By: Bjørn Grimstad Early Morning 1. December 2014 ticks in an email to Erik Hagen, general manager of the Western Sahara Support Committee. There are activists in the Western Sahara Resource Watch (WSRW) organization who report that a ship named "Harrier Explorer" is zigzagging in a small sea area between Las Palmas and Western Sahara's coastline. Hagen searches the ship on the Marine Traffic website, knowing that Moroccan oil authorities have in recent years awarded licenses to international oil companies in this area. 'Shit. There are Norwegians again, ”he writes back to WSRW. The owner of the ship is the Norwegian seismic company Seabird Exploration. Against international law. After the liberation from Spain in 1975, the country was immediately occupied by Morocco. This led to a conflict between the occupiers from the north and the Sahrawis, the people who have Western Sahara as their haunt. Despite frequent peace talks between Moroccan governments and the Sahrawi liberation movement Polisario, the occupation remains a reality. Erik Hagen fears oil exploration will make the situation in the country more difficult. "A possible oil discovery in Western Sahara will make it even less likely that Morocco will want to enter into serious peace talks under the auspices of the UN. The country does not produce oil itself, and has large annual deficits in the state budget, "says Hagen to Ny Tid. International conventions emphatically state that resource extraction in occupied territory is prohibited, and Moroccan activity in Western Sahara is therefore met with international condemnation. Several Norwegian companies have also experienced this. When the Norwegian seismic company TGS-Nopec in 2002 took on an assignment on behalf of the oil companies Kerr-McGee and Total, it led to several articles in the national press. Around 20 shareholders, including several Norwegian municipalities, withdrew from the company. TGS-Nopec had to issue a public apology. To create awareness that Seabird made money on assignments in the occupied territories, Hagen took some calls to the national media. The hope was that Seabird would be pressured to cancel the mission and withdraw from Western Sahara. But it should turn out not to be so simple. Near bankruptcy. The last year's steadily falling oil price has meant that assignments in the international oil industry have decreased drastically. During 2014, Seabird was forced to put two of its eight seismic vessels ashore in Farsund. "Market conditions in 2014 made this year extremely challenging," concludes CEO Dag Reynolds in Seabird's annual report, which was published on March 26. In September, the company failed to meet its $ 14,9 million loan obligations, and the company had to ask the Oslo Stock Exchange to stop all trading in the company's shares. It was urgent to present a refinancing plan that investors could accept. Seabird was on the verge of bankruptcy. A few weeks later, a tender arrives for Dag Reynolds' desk: a mission to shoot seismic somewhere outside Morocco. The assignment was worth two million dollars, a relatively small size in the oil industry. But for Seabird, all income was vital. "We had a boat going past that area, and the geographical description was offshore Morocco. In the first instance, you answer that you are interested in the tender, then you discuss the commercial, and then you get an assignment. We did no further research on what and where, "says Reynolds to Ny Tid. The block to which the assignment is linked is called Foum Ognit Offshore and was awarded to the South African company New Age (African Global Energy) in December 2013, with Swiss Glencore Exstrata and Moroccan Onhym as partners. What Reynolds or the company's men in Oslo would have found out if they had carried out further investigations, is that this block is not located in Morocco, but across the border into the occupied Western Sahara. However, such investigations were not part of Seabird's tendering procedures. Reynold says he was also unaware of the situation in Western Sahara when the contract was signed. "A faint bell rang when I heard about it. But this is referred to as a forgotten conflict, and for me it was unfortunately just that, "says Reynolds. Not forbidden. Following tips from a journalist in Dagbladet in early December, Dag Reynolds contacted the Ministry of Foreign Affairs to check whether the company had in fact violated international law by conducting seismic in Western Sahara. They could state that the assignment is not technically illegal, but that they call for caution. Reynolds informed the company's board and its chairman, former Orkla and Storebrand CEO Åge Korsvold, of the situation. At this point, "Harrier Explorer" was well on its way to mapping the disputed seabed, and the company chose to continue seismic firing. "We should not have done this, because we knew we were doing something wrong. But we ended up in a pinch and felt that we could not leave the contract, because we were in the middle of a refinancing agreement and on the verge of bankruptcy, "says Reynolds. He further claims that if Seabird had been in a situation with greater financial muscle, they would have acted differently. But the downturn in the oil industry had forced the bankrupt company into a corner where they had to make a difficult choice. "Had we broken the contract, the oil company would have hired someone else to do the job, and then we would have had to pay the additional costs for their mobilization and demobilization to the site. If we had said no, we would have perished, "he says. Reynolds promises not to shoot seismic in Western Sahara again. If there is a tender from Morocco again, the company will make sure to have systems that ensure that they end up on the right side of the border, he claims. "We lie down and change the routines so that this does not happen again. It feels very uncomfortable to have been involved in supporting an occupying force, "he says. On March 2 this year, the American oil company Kosmos Energy was able to report the results of the first test drilling on the Western Saharan shelf. They found gas, but too little to make it viable. Seabird's seismic was fired on the neighboring block to the north. Will the results reveal the big gas pocket? Same line. For many years and changing governments, the Ministry of Foreign Affairs has given roughly the same answer to Norwegian companies wondering whether they can conduct business in Western Sahara: Norway is in line with the UN, based on then-Justice Hans Corell's answer to the Security Council in 2002. Like previous governments, we advise against business activities or other activities in the area that are not in accordance with the interests of the local population, "writes State Secretary Bård Glad Pedersen in an e-mail to Ny Tid. "We do this because the unresolved status of Western Sahara means that the utilization of resources in the area must, according to international law, take place in accordance with the wishes and interests of the local population. The government expects Norwegian companies to show social responsibility when they invest abroad. If Norwegian companies choose to invest and run businesses in areas where the Ministry of Foreign Affairs advises against this, they take on a significant responsibility, "he concludes.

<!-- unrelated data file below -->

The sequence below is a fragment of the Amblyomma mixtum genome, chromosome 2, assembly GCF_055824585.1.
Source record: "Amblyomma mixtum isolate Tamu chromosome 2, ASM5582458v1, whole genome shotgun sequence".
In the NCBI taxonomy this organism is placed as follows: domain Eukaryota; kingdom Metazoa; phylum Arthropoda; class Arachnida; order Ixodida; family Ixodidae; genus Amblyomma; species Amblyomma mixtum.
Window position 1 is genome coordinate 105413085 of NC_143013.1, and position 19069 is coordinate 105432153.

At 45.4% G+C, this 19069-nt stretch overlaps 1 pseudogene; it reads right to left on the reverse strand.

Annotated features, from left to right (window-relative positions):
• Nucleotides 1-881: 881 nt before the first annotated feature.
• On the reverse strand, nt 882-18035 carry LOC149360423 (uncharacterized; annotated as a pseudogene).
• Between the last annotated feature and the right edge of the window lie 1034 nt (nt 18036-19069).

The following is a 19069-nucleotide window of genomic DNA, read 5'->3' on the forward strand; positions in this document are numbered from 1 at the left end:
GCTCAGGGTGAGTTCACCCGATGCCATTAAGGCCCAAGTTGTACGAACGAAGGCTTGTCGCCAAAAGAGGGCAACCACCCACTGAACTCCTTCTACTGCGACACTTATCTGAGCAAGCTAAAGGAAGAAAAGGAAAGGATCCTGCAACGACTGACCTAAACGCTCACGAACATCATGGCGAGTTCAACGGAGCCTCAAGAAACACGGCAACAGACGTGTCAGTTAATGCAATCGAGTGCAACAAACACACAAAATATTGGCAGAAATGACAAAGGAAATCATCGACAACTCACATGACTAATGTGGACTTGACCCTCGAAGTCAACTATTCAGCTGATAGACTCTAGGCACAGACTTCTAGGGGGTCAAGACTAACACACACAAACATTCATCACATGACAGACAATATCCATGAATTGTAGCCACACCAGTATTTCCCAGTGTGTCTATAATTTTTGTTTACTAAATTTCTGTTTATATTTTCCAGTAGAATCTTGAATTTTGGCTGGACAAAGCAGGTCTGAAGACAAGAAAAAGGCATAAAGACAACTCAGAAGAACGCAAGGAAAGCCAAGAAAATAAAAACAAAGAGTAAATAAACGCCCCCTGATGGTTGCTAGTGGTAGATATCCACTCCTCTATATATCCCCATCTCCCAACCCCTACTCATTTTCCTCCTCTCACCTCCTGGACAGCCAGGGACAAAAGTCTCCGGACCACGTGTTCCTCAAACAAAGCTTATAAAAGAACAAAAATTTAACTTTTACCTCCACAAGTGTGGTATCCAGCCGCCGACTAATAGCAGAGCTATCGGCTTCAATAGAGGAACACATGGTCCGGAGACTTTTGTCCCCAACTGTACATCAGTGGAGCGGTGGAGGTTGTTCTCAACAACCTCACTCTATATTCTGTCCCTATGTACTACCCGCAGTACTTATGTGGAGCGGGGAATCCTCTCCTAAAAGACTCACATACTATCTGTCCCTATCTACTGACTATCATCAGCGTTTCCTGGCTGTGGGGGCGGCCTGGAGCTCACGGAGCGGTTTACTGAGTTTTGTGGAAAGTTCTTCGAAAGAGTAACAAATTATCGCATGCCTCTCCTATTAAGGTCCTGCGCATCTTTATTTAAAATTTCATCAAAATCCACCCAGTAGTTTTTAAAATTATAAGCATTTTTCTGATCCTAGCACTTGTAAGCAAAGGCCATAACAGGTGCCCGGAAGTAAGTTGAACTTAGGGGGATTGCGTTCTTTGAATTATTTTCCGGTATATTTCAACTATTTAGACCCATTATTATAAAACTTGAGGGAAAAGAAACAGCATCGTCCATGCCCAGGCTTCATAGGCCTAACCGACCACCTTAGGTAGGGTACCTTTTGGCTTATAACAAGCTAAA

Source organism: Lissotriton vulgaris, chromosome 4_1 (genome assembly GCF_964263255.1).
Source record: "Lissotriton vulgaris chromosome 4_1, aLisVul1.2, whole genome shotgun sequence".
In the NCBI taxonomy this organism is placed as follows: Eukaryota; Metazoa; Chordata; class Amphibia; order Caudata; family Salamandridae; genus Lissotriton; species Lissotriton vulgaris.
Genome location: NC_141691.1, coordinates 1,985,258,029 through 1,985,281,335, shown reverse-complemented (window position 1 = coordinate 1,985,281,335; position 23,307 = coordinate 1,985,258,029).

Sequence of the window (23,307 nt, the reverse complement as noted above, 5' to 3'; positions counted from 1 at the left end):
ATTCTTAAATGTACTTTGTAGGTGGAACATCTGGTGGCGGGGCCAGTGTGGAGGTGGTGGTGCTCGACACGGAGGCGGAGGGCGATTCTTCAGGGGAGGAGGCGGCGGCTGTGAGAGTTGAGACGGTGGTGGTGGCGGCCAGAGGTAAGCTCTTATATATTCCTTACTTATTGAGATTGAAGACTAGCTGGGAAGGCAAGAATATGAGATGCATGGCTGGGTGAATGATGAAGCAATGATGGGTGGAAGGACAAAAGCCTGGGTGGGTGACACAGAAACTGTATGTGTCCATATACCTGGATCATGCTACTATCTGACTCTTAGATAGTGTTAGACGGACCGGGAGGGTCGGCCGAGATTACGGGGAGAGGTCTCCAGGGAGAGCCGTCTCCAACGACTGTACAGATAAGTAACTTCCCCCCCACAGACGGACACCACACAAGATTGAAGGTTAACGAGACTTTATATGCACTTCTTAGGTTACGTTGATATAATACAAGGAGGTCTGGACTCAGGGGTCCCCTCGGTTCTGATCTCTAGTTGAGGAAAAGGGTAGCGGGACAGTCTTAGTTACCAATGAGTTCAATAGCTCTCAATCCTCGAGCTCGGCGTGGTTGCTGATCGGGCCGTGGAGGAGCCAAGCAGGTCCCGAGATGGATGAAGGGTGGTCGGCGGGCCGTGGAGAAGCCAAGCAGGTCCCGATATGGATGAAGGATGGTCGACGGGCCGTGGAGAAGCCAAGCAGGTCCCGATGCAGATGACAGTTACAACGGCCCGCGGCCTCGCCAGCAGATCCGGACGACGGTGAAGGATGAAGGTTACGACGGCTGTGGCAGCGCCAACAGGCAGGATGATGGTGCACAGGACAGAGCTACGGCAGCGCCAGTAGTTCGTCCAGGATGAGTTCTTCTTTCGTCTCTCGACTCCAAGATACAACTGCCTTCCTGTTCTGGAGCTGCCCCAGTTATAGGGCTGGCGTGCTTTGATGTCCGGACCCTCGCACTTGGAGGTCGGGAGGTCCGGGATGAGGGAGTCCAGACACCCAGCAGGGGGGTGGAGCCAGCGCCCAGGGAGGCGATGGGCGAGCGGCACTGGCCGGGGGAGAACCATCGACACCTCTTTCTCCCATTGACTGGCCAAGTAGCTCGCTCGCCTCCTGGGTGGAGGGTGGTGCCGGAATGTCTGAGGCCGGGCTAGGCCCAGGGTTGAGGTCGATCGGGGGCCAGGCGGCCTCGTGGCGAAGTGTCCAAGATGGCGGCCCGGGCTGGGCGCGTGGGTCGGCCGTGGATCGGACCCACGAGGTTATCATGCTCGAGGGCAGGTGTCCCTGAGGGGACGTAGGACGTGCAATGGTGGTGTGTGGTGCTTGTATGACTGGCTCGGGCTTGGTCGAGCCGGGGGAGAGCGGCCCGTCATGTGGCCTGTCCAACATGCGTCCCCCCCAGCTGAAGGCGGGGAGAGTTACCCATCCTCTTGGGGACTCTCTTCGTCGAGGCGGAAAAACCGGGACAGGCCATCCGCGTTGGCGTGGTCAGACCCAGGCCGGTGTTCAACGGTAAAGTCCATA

"But we ended up in a squabble and felt like we couldn't get out of the contract." Dag Reynolds